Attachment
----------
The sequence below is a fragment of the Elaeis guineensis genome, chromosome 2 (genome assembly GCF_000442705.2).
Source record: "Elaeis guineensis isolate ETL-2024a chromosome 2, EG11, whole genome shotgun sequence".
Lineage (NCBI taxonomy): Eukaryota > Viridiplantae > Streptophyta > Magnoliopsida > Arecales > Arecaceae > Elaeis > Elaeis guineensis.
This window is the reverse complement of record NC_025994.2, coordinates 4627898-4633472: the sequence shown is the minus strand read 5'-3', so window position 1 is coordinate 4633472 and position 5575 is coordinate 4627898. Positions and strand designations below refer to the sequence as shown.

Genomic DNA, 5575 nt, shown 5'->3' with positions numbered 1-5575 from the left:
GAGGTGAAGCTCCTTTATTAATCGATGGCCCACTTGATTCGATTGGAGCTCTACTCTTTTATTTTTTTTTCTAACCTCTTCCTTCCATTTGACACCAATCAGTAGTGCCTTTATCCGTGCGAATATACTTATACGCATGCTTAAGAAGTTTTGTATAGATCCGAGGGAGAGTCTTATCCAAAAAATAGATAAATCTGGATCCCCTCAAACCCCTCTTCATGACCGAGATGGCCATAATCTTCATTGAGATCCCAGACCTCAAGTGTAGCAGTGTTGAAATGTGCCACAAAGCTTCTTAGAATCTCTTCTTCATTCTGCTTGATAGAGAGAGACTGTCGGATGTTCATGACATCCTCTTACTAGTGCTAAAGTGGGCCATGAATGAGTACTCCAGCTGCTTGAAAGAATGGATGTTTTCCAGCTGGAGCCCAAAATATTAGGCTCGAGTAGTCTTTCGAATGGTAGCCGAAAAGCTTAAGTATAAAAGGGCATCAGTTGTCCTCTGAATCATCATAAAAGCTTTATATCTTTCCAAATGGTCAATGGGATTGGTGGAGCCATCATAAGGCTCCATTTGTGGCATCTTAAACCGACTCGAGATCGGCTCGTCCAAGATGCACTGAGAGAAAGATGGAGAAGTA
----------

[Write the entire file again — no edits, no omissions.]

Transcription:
The sequence below is a fragment of the Elaeis guineensis genome, chromosome 2 (genome assembly GCF_000442705.2).
Source record: "Elaeis guineensis isolate ETL-2024a chromosome 2, EG11, whole genome shotgun sequence".
Lineage (NCBI taxonomy): Eukaryota > Viridiplantae > Streptophyta > Magnoliopsida > Arecales > Arecaceae > Elaeis > Elaeis guineensis.
This window is the reverse complement of record NC_025994.2, coordinates 4627898-4633472: the sequence shown is the minus strand read 5'-3', so window position 1 is coordinate 4633472 and position 5575 is coordinate 4627898. Positions and strand designations below refer to the sequence as shown.

Genomic DNA, 5575 nt, shown 5'->3' with positions numbered 1-5575 from the left:
GAGGTGAAGCTCCTTTATTAATCGATGGCCCACTTGATTCGATTGGAGCTCTACTCTTTTATTTTTTTTTCTAACCTCTTCCTTCCATTTGACACCAATCAGTAGTGCCTTTATCCGTGCGAATATACTTATACGCATGCTTAAGAAGTTTTGTATAGATCCGAGGGAGAGTCTTATCCAAAAAATAGATAAATCTGGATCCCCTCAAACCCCTCTTCATGACCGAGATGGCCATAATCTTCATTGAGATCCCAGACCTCAAGTGTAGCAGTGTTGAAATGTGCCACAAAGCTTCTTAGAATCTCTTCTTCATTCTGCTTGATAGAGAGAGACTGTCGGATGTTCATGACATCCTCTTACTAGTGCTAAAGTGGGCCATGAATGAGTACTCCAGCTGCTTGAAAGAATGGATGTTTTCCAGCTGGAGCCCAAAATATTAGGCTCGAGTAGTCTTTCGAATGGTAGCCGAAAAGCTTAAGTATAAAAGGGCATCAGTTGTCCTCTGAATCATCATAAAAGCTTTATATCTTTCCAAATGGTCAATGGGATTGGTGGAGCCATCATAAGGCTCCATTTGTGGCATCTTAAACCGACTCGAGATCGGCTCGTCCAAGATGCACTGAGAGAAAGATGGAGAAGTA